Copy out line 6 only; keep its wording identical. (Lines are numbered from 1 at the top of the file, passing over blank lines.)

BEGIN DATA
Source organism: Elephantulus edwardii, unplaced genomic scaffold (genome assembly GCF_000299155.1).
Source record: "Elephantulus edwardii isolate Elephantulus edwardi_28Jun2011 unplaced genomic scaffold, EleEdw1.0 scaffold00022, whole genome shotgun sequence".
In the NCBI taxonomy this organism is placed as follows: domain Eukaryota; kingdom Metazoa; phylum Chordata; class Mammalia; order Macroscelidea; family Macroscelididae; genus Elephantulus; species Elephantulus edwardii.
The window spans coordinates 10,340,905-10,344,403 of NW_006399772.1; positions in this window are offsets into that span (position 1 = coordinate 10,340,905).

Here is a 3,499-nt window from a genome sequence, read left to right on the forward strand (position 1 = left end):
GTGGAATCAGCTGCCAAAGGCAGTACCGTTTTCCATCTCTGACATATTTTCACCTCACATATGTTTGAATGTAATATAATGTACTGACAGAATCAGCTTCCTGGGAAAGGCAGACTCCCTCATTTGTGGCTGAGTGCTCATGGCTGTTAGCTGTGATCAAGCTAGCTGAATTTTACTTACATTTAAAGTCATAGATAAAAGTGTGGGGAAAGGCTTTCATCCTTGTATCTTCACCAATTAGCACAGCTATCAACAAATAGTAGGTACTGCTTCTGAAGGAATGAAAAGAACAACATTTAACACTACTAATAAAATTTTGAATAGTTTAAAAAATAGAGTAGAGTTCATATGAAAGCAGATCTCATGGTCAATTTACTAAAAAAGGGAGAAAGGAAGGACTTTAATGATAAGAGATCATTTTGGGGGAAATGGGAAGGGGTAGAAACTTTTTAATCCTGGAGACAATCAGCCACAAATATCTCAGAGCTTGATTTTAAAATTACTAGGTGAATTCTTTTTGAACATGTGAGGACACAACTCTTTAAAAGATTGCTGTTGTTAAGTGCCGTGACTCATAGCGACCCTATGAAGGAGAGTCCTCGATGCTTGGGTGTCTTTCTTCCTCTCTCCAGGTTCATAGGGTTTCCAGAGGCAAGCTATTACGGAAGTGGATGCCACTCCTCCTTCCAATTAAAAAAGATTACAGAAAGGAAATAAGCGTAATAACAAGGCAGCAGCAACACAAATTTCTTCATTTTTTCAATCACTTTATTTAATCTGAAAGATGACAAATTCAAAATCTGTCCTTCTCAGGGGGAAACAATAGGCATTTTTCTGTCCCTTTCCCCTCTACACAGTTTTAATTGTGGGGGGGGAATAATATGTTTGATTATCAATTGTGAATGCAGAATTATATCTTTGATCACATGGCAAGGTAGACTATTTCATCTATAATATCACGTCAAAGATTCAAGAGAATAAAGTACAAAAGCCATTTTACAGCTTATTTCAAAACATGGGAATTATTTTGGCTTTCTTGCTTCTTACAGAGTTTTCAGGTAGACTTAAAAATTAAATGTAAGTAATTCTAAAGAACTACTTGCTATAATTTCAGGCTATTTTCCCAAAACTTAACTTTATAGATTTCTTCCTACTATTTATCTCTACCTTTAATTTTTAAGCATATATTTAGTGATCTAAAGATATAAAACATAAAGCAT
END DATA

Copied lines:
GTGGAATCAGCTGCCAAAGGCAGTACCGTTTTCCATCTCTGACATATTTTCACCTCACATATGTTTGAATGTAATATAATGTACTGACAGAATCAGCTTCCTGGGAAAGGCAGACTCCCTCATTTGTGGCTGAGTGCTCATGGCTGTTAGCTGTGATCAAGCTAGCTGAATTTTACTTACATTTAAAGTCATAGATAAAAGTGTGGGGAAAGGCTTTCATCCTTGTATCTTCACCAATTAGCACAGCTATCAACAAATAGTAGGTACTGCTTCTGAAGGAATGAAAAGAACAACATTTAACACTACTAATAAAATTTTGAATAGTTTAAAAAATAGAGTAGAGTTCATATGAAAGCAGATCTCATGGTCAATTTACTAAAAAAGGGAGAAAGGAAGGACTTTAATGATAAGAGATCATTTTGGGGGAAATGGGAAGGGGTAGAAACTTTTTAATCCTGGAGACAATCAGCCACAAATATCTCAGAGCTTGATTTTAAAATTACTAGGTGAATTCTTTTTGAACATGTGAGGACACAACTCTTTAAAAGATTGCTGTTGTTAAGTGCCGTGACTCATAGCGACCCTATGAAGGAGAGTCCTCGATGCTTGGGTGTCTTTCTTCCTCTCTCCAGGTTCATAGGGTTTCCAGAGGCAAGCTATTACGGAAGTGGATGCCACTCCTCCTTCCAATTAAAAAAGATTACAGAAAGGAAATAAGCGTAATAACAAGGCAGCAGCAACACAAATTTCTTCATTTTTTCAATCACTTTATTTAATCTGAAAGATGACAAATTCAAAATCTGTCCTTCTCAGGGGGAAACAATAGGCATTTTTCTGTCCCTTTCCCCTCTACACAGTTTTAATTGTGGGGGGGGAATAATATGTTTGATTATCAATTGTGAATGCAGAATTATATCTTTGATCACATGGCAAGGTAGACTATTTCATCTATAATATCACGTCAAAGATTCAAGAGAATAAAGTACAAAAGCCATTTTACAGCTTATTTCAAAACATGGGAATTATTTTGGCTTTCTTGCTTCTTACAGAGTTTTCAGGTAGACTTAAAAATTAAATGTAAGTAATTCTAAAGAACTACTTGCTATAATTTCAGGCTATTTTCCCAAAACTTAACTTTATAGATTTCTTCCTACTATTTATCTCTACCTTTAATTTTTAAGCATATATTTAGTGATCTAAAGATATAAAACATAAAGCAT